New York marks a major milestone in legalizing cannabis: A dispensary opened by a man caught up in the war on drugs

When the marijuana war came to his New York City housing project decades ago, Roland Conner found himself in and out of jail. It was a time he didn’t want to talk about.

Now, at age 50, he’s opened the state’s first legal cannabis dispensary run by someone who was once punished under New York’s antiquated, prohibitionist drug laws.

The store in Manhattan’s Greenwich Village, called “Smacked,” opened to the public on Tuesday with state support. It is the second legal place in New York to buy recreational marijuana, but the first to benefit from a program that sets aside dispensary licenses for people with related criminal convictions.

Conner also received support from a $200 million public-private fund to help “social equity” applicants for tight control over the supply of dispensary licenses in the state. The money is intended to help with the damages of the war on drugs, especially in communities of color.

“When people come together passionately to fix something, they can make things happen. And I’m a living example of that right now,” Conner said as he prepared to open the store.

New York legalized the recreational use of marijuana in March 2021 but the state-licensed market for the drug has been slow to move. The first 36 licenses were awarded in November. State officials reserved 150 dispensary licenses in the initial wave of applicants for people with previous convictions for marijuana offenses.

Gov. Kathy Hochul, a Democrat, hopes Conner’s business will serve as a model for other businesses.

“This dispensary is the latest example of our efforts to build the most equitable and inclusive cannabis industry in the country,” Hochul said in a statement last week. “As we continue to work to right the wrongs of the past, I look forward to new dispensaries – owned by those affected by the over-policing of cannabis prohibition – opening soon.”

Like many others, Conner was locked up for relatively minor offenses in his youth. A conviction in 1991 put him in exile for months. Talking about it now, he says, just brings back the trauma.

For the past 15 years, he has operated a property management business and he currently manages a transitional housing facility in the Bronx. That gave him the business experience needed to qualify for a dispensary license.

Smacked is opening as a pop-up dispensary while work is being completed on the storefront. His wife, Patricia, and son, Darius, will operate the store with him.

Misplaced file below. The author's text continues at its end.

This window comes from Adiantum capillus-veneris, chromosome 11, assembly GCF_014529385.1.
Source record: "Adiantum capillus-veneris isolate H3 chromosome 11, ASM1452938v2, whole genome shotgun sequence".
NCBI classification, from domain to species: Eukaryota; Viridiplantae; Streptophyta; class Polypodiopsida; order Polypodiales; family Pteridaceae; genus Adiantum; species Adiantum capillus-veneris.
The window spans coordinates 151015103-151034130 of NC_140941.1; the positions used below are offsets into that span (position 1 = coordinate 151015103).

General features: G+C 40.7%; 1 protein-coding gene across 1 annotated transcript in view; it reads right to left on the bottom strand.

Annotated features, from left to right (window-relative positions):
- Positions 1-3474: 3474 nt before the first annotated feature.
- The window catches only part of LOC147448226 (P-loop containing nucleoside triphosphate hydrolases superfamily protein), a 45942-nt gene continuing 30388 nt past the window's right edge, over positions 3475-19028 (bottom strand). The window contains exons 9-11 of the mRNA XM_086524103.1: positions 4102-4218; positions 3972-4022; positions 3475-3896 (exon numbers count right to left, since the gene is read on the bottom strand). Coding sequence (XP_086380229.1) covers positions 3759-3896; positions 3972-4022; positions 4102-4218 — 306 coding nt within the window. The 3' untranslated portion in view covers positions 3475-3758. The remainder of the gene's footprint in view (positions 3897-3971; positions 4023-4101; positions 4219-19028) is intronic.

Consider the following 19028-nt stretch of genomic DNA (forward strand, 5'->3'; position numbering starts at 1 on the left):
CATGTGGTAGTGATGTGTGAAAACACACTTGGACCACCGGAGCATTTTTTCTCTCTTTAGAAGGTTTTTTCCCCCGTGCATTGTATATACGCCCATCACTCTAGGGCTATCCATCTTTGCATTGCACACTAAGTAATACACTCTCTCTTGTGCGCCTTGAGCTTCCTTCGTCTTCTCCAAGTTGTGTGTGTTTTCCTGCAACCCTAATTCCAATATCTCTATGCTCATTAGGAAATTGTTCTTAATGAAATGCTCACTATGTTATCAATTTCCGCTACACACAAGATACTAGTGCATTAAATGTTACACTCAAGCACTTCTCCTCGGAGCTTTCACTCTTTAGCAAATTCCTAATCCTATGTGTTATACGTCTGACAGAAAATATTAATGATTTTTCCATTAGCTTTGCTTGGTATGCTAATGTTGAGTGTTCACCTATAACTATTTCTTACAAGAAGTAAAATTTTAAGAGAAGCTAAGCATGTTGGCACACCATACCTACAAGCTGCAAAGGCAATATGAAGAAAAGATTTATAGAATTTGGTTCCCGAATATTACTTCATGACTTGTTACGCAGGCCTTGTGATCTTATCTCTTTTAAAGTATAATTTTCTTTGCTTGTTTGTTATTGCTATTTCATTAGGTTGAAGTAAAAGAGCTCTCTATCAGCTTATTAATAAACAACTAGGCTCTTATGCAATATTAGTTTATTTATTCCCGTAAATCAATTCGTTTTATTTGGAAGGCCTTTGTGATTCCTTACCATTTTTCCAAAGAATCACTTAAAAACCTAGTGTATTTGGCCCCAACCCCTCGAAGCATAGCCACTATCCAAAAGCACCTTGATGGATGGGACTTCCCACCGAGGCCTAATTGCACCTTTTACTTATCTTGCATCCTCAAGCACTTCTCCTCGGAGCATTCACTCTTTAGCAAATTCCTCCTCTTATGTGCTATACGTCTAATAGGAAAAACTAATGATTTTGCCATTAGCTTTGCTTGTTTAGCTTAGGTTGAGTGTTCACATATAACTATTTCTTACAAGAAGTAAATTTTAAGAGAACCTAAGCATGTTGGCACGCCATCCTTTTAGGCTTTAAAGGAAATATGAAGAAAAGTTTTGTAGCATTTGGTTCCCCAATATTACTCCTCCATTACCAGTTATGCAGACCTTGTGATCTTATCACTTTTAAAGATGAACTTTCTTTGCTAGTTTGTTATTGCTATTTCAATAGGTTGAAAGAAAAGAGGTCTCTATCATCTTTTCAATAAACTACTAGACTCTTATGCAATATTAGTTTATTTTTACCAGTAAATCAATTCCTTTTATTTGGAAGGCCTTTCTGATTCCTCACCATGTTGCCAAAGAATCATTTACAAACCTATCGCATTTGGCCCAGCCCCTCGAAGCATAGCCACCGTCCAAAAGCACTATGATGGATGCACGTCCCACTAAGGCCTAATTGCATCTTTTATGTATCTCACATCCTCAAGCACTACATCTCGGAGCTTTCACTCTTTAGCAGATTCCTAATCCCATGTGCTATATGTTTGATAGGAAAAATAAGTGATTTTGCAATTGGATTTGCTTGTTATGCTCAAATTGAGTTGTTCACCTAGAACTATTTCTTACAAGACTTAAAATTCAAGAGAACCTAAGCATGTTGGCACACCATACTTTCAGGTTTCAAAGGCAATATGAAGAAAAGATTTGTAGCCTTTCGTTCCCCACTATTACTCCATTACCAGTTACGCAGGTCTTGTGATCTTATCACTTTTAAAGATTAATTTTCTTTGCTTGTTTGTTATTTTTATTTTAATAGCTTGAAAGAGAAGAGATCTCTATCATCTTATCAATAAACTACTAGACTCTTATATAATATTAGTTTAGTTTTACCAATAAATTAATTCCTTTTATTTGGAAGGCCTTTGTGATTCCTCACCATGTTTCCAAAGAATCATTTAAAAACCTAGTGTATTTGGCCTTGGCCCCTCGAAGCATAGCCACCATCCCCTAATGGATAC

They have to compete with many illegal dispensaries in New York that have been operating for a long time. When he opened his store, Conner realized that another unlicensed store would soon open nearby.

Conner remembers his youth, when marijuana was part of everyday life. He grew up in the projects, in a poverty-stricken area of ​​New York called the Far Rockaways, where some young men spend time getting high.

“We are poor. Like any housing project in New York City, it was full of poverty and drugs,” he said. “We were very hungry, but my mother did her best to make sure we were always fed.”

The police regularly patrolled the projects, he recalled. “Sometimes they go up and down the block and we see them come in or they just come out of nowhere,” he said. “They will come and look for us. And if they find some kind of drugs in you, they’ll just lock you up.”

“In 1991, I started getting locked up for cannabis and I was just smoking on the streets at that point. It was a long time ago,” he said.

Years later, when his son started selling marijuana to help support his family, Conner became concerned.

“When I saw my son coming down this road,” she said, “I didn’t want him to start going down that particular road and block himself.”

With the state opening up a legal market, Conner and his family decided to take a chance and apply for a dispensary license.

“I had to step back and just listen to my dad and find a way,” said his son Darius.

“He said there’s a legal way to do what I’m doing now,” Darius Conner said. “At the end of the day, I really want to go about it the right way.”

Officials said Conner received support from the Bronx Cannabis Hub, which was established by the Bronx Defenders and the Bronx Community Foundation to support individuals applying for the first round of licenses.

Federal data show the same percentage of white and black people who use marijuana, but the arrest rate for black people is much higher, according to reports by the American Civil Liberties Union and others. yet.

“When people are in poverty, they do some things they wouldn’t normally do,” Conner said. “And so if you don’t talk about poverty and you just talk about violent law enforcement without talking about why people do the things they do – it’s problematic.”

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